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Wednesday, June 19, 2024

Blue Cross slams Causey, says goal is to remain not-for-profit

By Ray Gronberg and David Mildenberg

Despite a surprisingly strong rebuke from N.C. Insurance Commissioner Mike Causey, it appears likely that Blue Cross and Blue Shield of North Carolina will gain state lawmakers’ approval to facilitate a transfer of as much as a quarter of its assets to a new nonprofit holding company.

Key House and Senate leaders are supporting the changes. A dozen-plus hired lobbyists are working on the company’s behalf for the bill, which was approved Wednesday by the House Insurance Committee. The group declined to let Causey comment at a hearing.

The debate circles in part around trust, which remains a bit short for the Durham-based company that has dominated N.C. health insurance for generations.

The company has $7.7 billion in assets, a surplus of $4.6 billion and average annual profit of more than $250 million over the past four years. It’s a not-for-profit run by a board of prominent N.C. business and civic leaders, and it focuses 99% of its effort on the ninth-most populous state. About 5 million N.C. residents get insurance directly from Blue Cross or through employer- or government-sponsored plans that are managed by the company.

That’s a small business, however, compared with giant rivals CVS Health and UnitedHealth Group, which have ambitious North Carolina growth plans. While Causey says Blue Cross dominates the state market, the company contends he overstates their dominance because of rivals’ inroads over the past decade.

Blue Cross board Chair Ned Curran wrote a letter to N.C. House members Tuesday that slammed Causey for waging a “disinformation campaign. The fact that an elected official would attempt to use his office to force a private, North Carolina-based company that employs more than 5,000 people to abandon its desire to remain a not-for-profit, mission-driven organization is alarming. This is overreach, pure and simple.”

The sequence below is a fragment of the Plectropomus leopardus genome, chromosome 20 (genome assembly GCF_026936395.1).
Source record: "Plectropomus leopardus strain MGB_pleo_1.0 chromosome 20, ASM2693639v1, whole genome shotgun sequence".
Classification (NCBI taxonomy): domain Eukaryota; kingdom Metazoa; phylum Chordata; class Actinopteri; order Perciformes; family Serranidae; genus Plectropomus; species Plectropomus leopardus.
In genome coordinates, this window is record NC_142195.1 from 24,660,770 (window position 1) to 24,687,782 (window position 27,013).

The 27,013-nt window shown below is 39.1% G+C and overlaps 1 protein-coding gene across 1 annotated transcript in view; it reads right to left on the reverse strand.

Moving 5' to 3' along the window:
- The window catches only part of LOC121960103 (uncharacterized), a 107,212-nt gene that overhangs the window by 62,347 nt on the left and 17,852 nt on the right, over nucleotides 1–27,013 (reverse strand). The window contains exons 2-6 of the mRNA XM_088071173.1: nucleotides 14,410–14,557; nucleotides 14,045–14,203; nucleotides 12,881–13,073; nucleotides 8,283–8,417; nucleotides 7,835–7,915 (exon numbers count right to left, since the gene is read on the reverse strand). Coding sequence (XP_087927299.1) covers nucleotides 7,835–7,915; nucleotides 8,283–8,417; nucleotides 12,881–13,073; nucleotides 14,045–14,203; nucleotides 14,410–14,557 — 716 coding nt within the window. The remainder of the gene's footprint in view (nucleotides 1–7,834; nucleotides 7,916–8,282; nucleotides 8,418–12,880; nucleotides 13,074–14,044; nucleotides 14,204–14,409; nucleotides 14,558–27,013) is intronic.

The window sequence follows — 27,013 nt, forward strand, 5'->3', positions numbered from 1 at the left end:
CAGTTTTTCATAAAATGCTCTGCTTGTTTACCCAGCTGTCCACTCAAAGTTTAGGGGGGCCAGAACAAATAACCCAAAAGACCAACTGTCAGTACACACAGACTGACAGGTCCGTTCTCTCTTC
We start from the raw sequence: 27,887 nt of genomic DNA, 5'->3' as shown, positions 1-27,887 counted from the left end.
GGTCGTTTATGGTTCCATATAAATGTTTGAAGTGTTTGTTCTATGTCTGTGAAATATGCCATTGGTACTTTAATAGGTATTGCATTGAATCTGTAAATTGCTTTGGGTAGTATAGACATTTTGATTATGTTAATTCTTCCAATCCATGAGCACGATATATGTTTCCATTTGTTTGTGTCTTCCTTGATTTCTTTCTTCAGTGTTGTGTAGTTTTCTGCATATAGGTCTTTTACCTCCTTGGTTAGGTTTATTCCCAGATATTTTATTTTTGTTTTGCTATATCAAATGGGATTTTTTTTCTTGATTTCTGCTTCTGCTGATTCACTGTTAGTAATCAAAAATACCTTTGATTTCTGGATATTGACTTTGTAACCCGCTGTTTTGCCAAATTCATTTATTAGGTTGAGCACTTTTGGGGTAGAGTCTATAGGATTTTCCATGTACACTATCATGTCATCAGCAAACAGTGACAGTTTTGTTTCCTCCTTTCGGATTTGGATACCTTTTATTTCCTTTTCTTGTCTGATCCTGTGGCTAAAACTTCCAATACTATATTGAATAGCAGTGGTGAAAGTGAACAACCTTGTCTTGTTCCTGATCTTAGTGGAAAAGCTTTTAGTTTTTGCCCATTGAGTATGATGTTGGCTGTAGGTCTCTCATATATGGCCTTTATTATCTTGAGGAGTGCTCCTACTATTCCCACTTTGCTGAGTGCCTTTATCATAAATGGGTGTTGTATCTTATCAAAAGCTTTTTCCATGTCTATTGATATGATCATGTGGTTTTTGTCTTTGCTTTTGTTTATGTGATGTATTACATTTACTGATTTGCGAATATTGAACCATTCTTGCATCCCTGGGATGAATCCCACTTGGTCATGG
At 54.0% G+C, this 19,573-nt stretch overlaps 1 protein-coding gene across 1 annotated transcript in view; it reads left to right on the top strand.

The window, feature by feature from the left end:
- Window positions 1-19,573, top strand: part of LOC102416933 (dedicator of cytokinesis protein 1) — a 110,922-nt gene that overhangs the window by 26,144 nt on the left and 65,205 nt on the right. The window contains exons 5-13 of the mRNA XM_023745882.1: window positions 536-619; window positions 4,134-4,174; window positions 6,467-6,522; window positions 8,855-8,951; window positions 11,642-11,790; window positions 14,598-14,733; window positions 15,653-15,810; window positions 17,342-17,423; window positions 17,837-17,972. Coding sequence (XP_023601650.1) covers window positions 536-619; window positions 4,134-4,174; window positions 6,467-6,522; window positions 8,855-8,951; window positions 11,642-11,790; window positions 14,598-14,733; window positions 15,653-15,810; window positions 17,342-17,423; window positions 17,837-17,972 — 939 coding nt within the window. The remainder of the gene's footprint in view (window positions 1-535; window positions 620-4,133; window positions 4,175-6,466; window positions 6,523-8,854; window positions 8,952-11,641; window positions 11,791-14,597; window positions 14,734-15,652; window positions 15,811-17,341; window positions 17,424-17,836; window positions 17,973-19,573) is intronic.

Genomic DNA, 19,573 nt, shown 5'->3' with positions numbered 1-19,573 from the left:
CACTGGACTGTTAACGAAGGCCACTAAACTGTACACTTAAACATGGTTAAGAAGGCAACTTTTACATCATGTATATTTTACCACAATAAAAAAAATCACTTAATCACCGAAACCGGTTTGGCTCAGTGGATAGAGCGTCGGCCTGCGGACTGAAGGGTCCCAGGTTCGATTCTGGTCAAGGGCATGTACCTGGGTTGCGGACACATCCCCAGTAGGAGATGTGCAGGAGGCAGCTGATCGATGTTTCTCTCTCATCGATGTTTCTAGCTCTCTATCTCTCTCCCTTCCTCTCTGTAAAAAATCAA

Curran noted that big insurers and tech companies are pouring billions into health care investments. Google’s fastest-growing business is health insurance, he wrote. Meanwhile, Blue Cross “is subject to outdated and overly restrictive regulatory rules that only apply to us.”

The Blue Cross letter listed several revisions in the House bill to allay Causey’s concerns and emphasized the company’s desire to remain a not-for-profit. Converting to a for-profit enterprise would make it more vulnerable to a takeover. “This is the exact opposite of our goal,” Curran said.

The insurer has excelled in creating universal brand awareness by heavy marketing and community relations efforts for decades. It has ties to many key lobbyists entrenched at the legislature.

Still, the company lacks a warm image that one might expect given its hometown roots. Causey and consumer activists such as Martin Eakes of the Self-Help Credit Union consistently raise concerns that the company is trying to reduce oversight to the benefit of the company and its executives instead of policyholders and the state’s health care providers.

The House Health committee endorsed House Bill 346 this week on a voice vote. It followed a comment by its lead sponsor, Rep. John Bradford, R-Mecklenburg, that House Speaker Tim Moore is “in full support of this bill.”

Bradford says he and others are trying to “level the playing field” between Blue Cross and for-profit insurers that have more freedom to spend money and make business deals without needing permission from state regulators.

“This is a bad bill for consumers” that will lead to increased premiums as Blue Cross shifts resources to the new holding company, Causey said at a legislative hearing earlier this week.

On Wednesday, the House Insurance committee reviewed a revised bill that included several concessions by Blue Cross.

 

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